Holmes Tremor (HT) is a unique and debilitating movement disorder. It usually results from lesions of the midbrain and its connection but can also result from posterior thalamic injury. Clinical examination can help lesion localization between these two areas. We studied the clinical features and their radiological correlations to distinguish midbrain HT (HT-m) from thalamic HT (HT-t).Retrospective review of 17 patients with a HT-type presentation was conducted. Tremor characteristics, associated clinical signs and radiological findings were studied.Eleven patients had a myorythmic rest tremor, large amplitude proximal tremor with goal-directed worsening, with or without mild distal dystonic posturing, representing HT-m. Six patients had slow, large amplitude proximal tremors and distal choreathetoid movements, significant proximal/distal dystonic posturing, associated with proprioceptive sensory loss, representing HT-t. Haemorrhagic lesions were the predominant cause of HT-m; whereas, ischaemia was more commonly associated with HT-t.When assessing patients with HT, attentiveness to the presence of associated signs in the affected limb, such as a proprioceptive sensory deficits and additional movement disorders, can aid lesion localisation, which can have implications for management.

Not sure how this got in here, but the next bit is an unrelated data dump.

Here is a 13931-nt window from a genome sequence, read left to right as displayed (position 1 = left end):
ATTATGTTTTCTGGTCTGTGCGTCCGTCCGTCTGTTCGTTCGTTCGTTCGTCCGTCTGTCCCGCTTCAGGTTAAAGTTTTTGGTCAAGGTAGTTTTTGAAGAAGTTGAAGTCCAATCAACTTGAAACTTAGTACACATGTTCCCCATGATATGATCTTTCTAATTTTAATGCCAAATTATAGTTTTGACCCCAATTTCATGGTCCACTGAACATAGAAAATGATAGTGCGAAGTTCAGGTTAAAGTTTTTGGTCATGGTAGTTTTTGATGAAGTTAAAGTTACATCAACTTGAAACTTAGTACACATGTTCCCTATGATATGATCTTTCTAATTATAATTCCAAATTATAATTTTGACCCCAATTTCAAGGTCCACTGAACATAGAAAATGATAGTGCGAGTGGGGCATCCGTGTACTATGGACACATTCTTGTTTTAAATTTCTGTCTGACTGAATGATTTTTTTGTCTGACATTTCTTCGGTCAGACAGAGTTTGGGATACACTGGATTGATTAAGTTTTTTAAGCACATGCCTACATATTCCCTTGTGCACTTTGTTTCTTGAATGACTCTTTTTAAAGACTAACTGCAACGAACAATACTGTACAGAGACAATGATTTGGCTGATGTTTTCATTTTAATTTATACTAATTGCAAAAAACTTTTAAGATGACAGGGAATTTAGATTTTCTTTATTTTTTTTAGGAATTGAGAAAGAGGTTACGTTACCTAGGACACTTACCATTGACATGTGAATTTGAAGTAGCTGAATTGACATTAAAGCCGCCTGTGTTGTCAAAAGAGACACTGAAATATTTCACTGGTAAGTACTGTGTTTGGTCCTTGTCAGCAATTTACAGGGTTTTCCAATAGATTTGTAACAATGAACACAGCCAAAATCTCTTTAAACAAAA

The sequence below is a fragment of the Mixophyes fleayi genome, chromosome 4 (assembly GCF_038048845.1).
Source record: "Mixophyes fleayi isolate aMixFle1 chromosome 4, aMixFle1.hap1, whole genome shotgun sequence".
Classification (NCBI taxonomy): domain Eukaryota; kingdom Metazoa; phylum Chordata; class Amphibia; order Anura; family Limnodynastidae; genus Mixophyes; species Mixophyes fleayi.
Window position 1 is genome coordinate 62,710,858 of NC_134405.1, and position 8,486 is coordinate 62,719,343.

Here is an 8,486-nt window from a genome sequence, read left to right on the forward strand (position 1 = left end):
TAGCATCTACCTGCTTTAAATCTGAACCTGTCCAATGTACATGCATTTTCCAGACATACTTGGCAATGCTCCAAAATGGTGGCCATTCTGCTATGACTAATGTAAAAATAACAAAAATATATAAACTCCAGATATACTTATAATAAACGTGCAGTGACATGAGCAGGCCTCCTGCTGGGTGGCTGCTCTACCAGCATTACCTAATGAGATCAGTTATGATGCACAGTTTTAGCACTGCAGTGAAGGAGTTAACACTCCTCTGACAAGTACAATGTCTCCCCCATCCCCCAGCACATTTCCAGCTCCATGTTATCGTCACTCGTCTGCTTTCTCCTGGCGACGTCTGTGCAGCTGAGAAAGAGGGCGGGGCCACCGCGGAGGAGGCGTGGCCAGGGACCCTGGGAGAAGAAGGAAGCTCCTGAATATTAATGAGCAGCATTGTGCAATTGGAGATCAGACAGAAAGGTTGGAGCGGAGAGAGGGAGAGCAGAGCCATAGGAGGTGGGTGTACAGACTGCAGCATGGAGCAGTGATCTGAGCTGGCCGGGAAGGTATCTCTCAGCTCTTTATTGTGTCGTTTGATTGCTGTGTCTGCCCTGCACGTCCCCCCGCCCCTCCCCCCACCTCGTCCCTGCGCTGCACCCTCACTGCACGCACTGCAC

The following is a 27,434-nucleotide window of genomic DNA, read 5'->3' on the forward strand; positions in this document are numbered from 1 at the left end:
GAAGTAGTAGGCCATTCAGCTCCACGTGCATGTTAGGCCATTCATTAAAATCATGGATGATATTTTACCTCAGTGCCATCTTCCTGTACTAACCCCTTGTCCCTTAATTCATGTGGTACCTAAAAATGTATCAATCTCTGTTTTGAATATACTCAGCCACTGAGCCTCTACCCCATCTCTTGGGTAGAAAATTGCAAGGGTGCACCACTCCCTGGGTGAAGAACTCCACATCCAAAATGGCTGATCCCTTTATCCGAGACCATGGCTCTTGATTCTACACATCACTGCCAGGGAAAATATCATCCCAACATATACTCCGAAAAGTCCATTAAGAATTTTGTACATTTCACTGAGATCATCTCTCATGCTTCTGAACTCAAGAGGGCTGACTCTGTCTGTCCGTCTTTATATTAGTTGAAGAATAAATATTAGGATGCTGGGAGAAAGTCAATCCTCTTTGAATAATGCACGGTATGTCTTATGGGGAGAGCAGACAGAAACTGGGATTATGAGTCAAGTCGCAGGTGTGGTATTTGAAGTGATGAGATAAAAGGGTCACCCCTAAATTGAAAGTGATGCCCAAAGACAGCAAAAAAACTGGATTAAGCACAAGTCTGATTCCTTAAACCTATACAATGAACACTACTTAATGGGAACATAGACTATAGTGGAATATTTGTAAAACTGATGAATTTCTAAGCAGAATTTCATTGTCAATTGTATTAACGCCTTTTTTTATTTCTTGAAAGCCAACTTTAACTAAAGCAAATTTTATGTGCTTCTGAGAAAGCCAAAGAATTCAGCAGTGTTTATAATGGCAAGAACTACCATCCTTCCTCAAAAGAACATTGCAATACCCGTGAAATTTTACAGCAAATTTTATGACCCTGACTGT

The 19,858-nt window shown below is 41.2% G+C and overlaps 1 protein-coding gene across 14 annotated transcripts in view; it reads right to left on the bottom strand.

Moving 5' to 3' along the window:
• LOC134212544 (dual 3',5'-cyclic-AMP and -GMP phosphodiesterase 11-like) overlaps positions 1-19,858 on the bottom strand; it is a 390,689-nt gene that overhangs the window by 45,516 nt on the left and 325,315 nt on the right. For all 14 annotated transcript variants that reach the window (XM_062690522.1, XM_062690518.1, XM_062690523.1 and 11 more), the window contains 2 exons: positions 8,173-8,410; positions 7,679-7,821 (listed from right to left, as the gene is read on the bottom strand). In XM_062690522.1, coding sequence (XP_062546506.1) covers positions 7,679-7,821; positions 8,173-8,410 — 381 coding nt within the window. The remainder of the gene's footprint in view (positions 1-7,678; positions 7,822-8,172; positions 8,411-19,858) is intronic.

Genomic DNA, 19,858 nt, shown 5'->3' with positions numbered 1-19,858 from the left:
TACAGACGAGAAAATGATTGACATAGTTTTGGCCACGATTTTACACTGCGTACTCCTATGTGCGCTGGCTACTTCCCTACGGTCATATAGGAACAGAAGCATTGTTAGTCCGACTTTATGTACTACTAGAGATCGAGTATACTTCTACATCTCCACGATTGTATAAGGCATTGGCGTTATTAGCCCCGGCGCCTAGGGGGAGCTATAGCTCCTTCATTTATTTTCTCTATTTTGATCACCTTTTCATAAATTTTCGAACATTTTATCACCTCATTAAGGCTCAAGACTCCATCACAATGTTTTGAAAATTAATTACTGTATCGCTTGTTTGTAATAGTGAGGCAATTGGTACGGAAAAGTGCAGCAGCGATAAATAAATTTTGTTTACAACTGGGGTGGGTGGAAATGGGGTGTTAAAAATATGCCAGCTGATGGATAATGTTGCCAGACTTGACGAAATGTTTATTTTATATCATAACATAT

N Nsengiyumva, A Barakat, A Macerollo, R Pullicino, A Bleakley, M Bonello, R J B Ellis, S H Alusi